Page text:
Innovative schemes may also be on the way. ‘Some companies have raised the idea of embedding carbon prices in revenue targets or taxing marketing budgets to incentivise low-carbon research and development,’ says the UN Global Compact’s executive guide. ‘Companies in the food and beverage and service sectors are [also]…considering options for pricing carbon in partnership with their suppliers or customers and clients.’
Making a difference?
Despite the surge in firms using internal carbon pricing, a question hangs over all these schemes, and it is a large one: what do they actually achieve? The reports on internal carbon pricing tend to say that the schemes are influential in deterring businesses from involvement carbon-intensive projects. But they all lack examples. The CDP, for example, quotes 170 companies explaining how they use internal carbon pricing, but only one, National Grid, explicitly states it has influenced decisions. In its case, an internal price helped spur replacement of assets that use sulphur hexafluoride (SF6), an extremely efficient electrical insulator but also a greenhouse gas 23,000 times more potent than CO2.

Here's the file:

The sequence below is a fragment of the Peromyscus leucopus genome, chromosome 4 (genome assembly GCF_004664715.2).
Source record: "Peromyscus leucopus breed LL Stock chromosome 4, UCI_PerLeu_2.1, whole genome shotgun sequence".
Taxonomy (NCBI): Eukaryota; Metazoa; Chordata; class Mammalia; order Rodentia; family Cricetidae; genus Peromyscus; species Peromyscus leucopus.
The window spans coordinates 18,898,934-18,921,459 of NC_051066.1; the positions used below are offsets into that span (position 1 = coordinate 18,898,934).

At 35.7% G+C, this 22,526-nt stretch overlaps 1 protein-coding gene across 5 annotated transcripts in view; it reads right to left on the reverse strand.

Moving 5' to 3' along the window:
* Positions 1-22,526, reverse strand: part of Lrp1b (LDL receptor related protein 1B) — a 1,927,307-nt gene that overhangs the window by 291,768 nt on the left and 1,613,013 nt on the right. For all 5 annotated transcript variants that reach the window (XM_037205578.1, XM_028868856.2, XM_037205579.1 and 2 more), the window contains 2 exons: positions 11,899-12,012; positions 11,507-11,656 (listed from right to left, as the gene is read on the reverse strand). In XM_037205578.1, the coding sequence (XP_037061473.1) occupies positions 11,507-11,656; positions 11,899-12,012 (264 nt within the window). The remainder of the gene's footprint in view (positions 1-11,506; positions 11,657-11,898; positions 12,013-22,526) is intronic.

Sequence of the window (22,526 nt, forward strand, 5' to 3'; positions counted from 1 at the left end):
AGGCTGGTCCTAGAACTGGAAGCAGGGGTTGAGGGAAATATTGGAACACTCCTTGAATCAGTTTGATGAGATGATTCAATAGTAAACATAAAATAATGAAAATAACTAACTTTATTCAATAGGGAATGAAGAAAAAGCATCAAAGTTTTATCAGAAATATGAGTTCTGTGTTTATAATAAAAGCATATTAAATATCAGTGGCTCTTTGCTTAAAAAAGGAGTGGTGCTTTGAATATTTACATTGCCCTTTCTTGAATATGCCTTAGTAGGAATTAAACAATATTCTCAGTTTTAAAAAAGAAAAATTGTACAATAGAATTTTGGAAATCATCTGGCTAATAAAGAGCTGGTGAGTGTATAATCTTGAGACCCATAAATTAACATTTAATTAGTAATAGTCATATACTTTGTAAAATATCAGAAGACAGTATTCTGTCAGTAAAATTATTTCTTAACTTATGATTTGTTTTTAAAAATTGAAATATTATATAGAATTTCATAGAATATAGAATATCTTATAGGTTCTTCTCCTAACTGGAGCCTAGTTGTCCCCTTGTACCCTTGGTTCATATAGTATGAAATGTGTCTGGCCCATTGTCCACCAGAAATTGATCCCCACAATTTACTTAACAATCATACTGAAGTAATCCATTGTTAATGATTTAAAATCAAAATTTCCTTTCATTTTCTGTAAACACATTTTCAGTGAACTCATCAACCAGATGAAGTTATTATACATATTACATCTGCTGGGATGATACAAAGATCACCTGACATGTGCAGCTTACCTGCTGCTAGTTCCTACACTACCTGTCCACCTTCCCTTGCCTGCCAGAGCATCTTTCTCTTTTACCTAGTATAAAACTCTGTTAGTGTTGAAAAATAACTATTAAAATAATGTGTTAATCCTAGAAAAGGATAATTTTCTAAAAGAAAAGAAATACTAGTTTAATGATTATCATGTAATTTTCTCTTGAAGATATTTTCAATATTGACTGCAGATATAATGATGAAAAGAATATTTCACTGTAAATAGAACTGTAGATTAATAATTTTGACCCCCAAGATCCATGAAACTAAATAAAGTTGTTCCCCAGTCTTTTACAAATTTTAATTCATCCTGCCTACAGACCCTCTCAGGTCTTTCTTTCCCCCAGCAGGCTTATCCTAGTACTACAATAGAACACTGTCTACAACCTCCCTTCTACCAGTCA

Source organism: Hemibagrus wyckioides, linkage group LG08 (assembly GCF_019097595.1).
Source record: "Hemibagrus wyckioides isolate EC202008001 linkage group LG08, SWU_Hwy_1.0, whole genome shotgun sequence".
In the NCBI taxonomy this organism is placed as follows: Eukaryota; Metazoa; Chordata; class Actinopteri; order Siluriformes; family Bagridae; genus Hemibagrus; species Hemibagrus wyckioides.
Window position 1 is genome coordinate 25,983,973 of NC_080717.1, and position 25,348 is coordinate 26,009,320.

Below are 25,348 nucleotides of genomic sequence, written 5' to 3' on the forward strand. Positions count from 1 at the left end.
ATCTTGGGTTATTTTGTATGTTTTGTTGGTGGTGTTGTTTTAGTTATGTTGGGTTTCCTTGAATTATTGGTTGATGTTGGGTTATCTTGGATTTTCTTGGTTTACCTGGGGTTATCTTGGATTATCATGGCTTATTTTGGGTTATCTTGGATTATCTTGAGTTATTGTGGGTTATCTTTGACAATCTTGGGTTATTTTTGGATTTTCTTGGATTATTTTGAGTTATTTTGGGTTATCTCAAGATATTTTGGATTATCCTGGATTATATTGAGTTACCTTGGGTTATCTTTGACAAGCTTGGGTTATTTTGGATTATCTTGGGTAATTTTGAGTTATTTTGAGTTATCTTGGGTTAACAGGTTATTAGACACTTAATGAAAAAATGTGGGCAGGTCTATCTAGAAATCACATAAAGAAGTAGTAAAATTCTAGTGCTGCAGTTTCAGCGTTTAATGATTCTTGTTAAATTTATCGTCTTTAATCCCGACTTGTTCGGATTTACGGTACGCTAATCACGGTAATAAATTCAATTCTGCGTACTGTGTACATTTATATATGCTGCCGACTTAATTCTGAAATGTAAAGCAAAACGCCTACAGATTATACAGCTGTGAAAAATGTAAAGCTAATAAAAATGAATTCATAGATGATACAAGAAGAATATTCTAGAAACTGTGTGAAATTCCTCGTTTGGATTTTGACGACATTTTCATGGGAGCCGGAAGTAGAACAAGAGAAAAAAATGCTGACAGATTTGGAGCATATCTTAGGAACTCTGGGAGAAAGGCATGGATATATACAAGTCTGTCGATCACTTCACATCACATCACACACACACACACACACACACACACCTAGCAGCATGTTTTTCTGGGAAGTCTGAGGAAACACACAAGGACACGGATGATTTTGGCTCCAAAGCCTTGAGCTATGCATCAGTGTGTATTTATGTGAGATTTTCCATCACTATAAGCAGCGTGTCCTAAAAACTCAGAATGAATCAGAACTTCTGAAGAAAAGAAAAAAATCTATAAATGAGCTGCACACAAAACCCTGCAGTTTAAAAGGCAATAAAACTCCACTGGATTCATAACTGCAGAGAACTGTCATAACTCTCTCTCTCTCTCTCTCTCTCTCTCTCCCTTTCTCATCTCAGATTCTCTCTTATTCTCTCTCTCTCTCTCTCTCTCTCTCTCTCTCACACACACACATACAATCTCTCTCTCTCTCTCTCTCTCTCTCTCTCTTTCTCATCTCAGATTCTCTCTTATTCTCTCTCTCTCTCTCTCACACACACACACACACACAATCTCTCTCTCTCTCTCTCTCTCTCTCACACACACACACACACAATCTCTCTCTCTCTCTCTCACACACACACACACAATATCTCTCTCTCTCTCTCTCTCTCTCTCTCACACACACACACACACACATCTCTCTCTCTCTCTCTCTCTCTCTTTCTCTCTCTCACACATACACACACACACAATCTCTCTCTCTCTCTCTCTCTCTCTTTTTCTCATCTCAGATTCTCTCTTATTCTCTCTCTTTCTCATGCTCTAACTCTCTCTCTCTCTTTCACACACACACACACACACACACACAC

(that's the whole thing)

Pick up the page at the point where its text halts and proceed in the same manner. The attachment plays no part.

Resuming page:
‘If you are looking for someone who’s put a price on carbon and then changed x, y and z, they are honestly hard to find,’ says Zoe Tcholak-Antitch, spokesperson at the CDP. ‘A lot of the prices are too low to cause change right now. But this is a long-term game and these schemes will change how businesses think and plan, and that’s incredibly important.’
The most celebrated internal carbon pricing schemes do not involve setting a price to evaluate new investments. Instead, they are more like a carbon tax applied to every unit in a company. Making carbon part of a unit’s bottom line is intended to encourage them to consider energy-efficiency improvements, while creating a fund to spend on projects. Disney pioneered this approach in 2009; Microsoft followed in 2012. Both have used the funds generated to pay for carbon offsetting and renewable electricity purchases. Microsoft reports that it has used $2m of the fund on internal carbon reduction projects in the past three years.